One of the most important factors at play in basketball is an athlete’s physical ability.
Some people are born with better physical abilities than others, such as jumping reach, speed off the mark as well as strength.
And since basketball is a very high-intensity physical activity, its participating players need to have strong bodies that can withstand the rigors of the game.
One physical trait typically seen among most professional basketball players are broad shoulders.
They’re quite the phenomenon, and we wanted to investigate just how these athletes manage to increase their shoulders spans to such great widths.
Here’s a brief summary of how this happens…
Basketball players have large shoulders as a result of years of repetitively using their shoulder muscles to perform various in-game actions like shooting, rebounding and blocking the ball. More so, their adherence to strict dietary plans over the course of multiple seasons leads to the growth of muscle in this area of the body.
- 1. Repetitive use of shoulder muscles during matches
- 2. Regular court practice for years on end
- 3. Adhering to strict diet plans
Reasons why basketball athletes have large shoulders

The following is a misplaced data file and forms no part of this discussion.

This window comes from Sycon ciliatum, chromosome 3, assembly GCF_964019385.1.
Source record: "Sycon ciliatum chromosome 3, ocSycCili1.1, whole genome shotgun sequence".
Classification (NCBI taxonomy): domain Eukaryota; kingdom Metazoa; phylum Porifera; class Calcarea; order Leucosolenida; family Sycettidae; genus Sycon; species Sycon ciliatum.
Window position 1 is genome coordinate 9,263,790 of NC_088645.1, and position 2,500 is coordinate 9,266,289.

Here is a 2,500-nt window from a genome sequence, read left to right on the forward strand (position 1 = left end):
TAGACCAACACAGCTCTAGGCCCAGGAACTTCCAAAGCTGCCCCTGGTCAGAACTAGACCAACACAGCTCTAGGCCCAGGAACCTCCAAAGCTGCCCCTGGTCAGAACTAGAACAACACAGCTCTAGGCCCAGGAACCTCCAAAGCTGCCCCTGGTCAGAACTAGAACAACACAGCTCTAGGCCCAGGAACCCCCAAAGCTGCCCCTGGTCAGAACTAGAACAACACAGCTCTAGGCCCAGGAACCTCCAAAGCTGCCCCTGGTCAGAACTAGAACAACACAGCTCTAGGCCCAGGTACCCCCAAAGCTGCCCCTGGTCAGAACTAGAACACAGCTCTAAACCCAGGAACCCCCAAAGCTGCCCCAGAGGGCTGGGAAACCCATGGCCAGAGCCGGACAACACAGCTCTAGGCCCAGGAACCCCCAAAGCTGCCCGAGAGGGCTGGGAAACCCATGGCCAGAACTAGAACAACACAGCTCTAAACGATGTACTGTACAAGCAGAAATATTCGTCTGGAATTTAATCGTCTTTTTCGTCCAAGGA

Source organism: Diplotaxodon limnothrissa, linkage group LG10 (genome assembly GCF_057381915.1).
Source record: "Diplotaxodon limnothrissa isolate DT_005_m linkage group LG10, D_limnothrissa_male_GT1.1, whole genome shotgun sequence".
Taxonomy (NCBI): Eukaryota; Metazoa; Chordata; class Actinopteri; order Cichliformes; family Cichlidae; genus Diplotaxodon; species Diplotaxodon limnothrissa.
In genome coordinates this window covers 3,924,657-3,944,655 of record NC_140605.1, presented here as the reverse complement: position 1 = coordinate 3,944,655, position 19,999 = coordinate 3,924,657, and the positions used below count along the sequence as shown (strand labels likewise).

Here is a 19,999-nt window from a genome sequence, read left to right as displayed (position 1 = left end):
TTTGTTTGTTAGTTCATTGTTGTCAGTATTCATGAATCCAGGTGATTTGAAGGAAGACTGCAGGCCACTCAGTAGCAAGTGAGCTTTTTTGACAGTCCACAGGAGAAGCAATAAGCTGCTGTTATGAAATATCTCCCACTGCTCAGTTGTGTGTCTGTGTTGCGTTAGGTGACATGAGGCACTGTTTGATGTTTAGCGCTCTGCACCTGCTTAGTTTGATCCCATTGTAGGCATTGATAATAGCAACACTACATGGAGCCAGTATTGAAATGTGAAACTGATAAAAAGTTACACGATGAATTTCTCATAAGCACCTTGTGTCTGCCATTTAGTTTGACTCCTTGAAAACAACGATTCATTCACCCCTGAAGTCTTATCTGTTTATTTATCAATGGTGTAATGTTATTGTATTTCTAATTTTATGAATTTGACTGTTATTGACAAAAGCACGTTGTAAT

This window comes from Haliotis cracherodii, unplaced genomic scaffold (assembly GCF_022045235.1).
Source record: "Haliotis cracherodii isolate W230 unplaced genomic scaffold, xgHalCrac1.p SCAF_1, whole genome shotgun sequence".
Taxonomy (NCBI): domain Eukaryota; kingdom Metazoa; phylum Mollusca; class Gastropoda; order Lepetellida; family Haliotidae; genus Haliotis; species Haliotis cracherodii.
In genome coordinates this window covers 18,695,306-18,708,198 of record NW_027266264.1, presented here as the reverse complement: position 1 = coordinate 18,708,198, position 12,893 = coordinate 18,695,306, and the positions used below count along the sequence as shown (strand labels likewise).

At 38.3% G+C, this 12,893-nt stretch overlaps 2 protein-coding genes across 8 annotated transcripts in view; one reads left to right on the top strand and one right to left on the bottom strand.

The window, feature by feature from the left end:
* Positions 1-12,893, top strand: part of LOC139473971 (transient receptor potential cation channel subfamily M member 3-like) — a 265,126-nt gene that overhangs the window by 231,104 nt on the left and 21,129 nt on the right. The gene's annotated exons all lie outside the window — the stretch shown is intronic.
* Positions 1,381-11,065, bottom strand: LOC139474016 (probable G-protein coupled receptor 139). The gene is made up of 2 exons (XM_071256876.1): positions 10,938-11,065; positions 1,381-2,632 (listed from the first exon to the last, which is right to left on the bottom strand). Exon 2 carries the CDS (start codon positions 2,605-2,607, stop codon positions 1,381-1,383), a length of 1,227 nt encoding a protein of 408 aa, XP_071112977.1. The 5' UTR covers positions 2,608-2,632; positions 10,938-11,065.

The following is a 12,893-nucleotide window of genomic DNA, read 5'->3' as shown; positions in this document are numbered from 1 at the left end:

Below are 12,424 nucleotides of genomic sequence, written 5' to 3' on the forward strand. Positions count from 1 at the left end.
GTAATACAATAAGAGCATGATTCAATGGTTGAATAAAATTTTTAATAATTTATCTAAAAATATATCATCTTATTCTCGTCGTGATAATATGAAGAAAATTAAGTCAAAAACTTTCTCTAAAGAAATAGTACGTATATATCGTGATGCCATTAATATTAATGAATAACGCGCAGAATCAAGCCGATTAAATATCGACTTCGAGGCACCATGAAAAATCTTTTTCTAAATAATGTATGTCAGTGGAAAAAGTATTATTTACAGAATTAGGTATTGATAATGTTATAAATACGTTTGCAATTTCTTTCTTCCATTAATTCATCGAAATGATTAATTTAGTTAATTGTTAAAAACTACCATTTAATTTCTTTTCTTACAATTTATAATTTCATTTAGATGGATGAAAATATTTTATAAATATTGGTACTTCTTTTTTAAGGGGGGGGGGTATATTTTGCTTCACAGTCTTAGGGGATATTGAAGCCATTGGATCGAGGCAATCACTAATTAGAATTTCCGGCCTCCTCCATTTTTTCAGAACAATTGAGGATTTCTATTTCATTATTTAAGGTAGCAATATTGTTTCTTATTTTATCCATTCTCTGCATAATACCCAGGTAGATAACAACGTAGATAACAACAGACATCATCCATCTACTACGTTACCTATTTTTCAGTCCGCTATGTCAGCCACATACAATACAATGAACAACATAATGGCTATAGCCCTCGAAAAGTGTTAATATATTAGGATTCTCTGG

Leaning on from that answer summary, we’re going to cover the three major factor that contribute to the broad shoulders of these particular athletes.
So, let’s get started…
1. Repetitive use of shoulder muscles during matches
To properly understand this, we’ll need to go back to biology class and identify the four major shoulder muscles that make up this part of the body.
- Deltoid muscles;
- Trapezius muscles;
- Infraspinatus muscles; and
- Supraspinatus muscles
When basketball players constantly elevate their arms to shoot or rebound a ball from the other side of the floor, the aforementioned muscles become stronger over time and result in wider shoulders.
Repetitive use of these muscles while performing on court tasks such as shooting basketballs, competing for rebounds and blocking opponent shots in games aids in muscular growth, resulting in much broader shoulders over time.
2. Regular court practice for years on end
Basketball players don’t just turn up to matches without having put in a lot of blood, sweat and tears on the training ground beforehand.
The NBA athletes that you usually see on screen practice almost every day, burning an absurd amount of calories in the process.
When you factor in all this practice time – constantly moving and shooting hoops – compared to most normal people who just sit in an office from Monday to Friday, it’s easy to see where their shoulder gains come from.
3. Adhering to strict diet plans
Lastly, these athletes pay a lot of attention to their overall nutrition.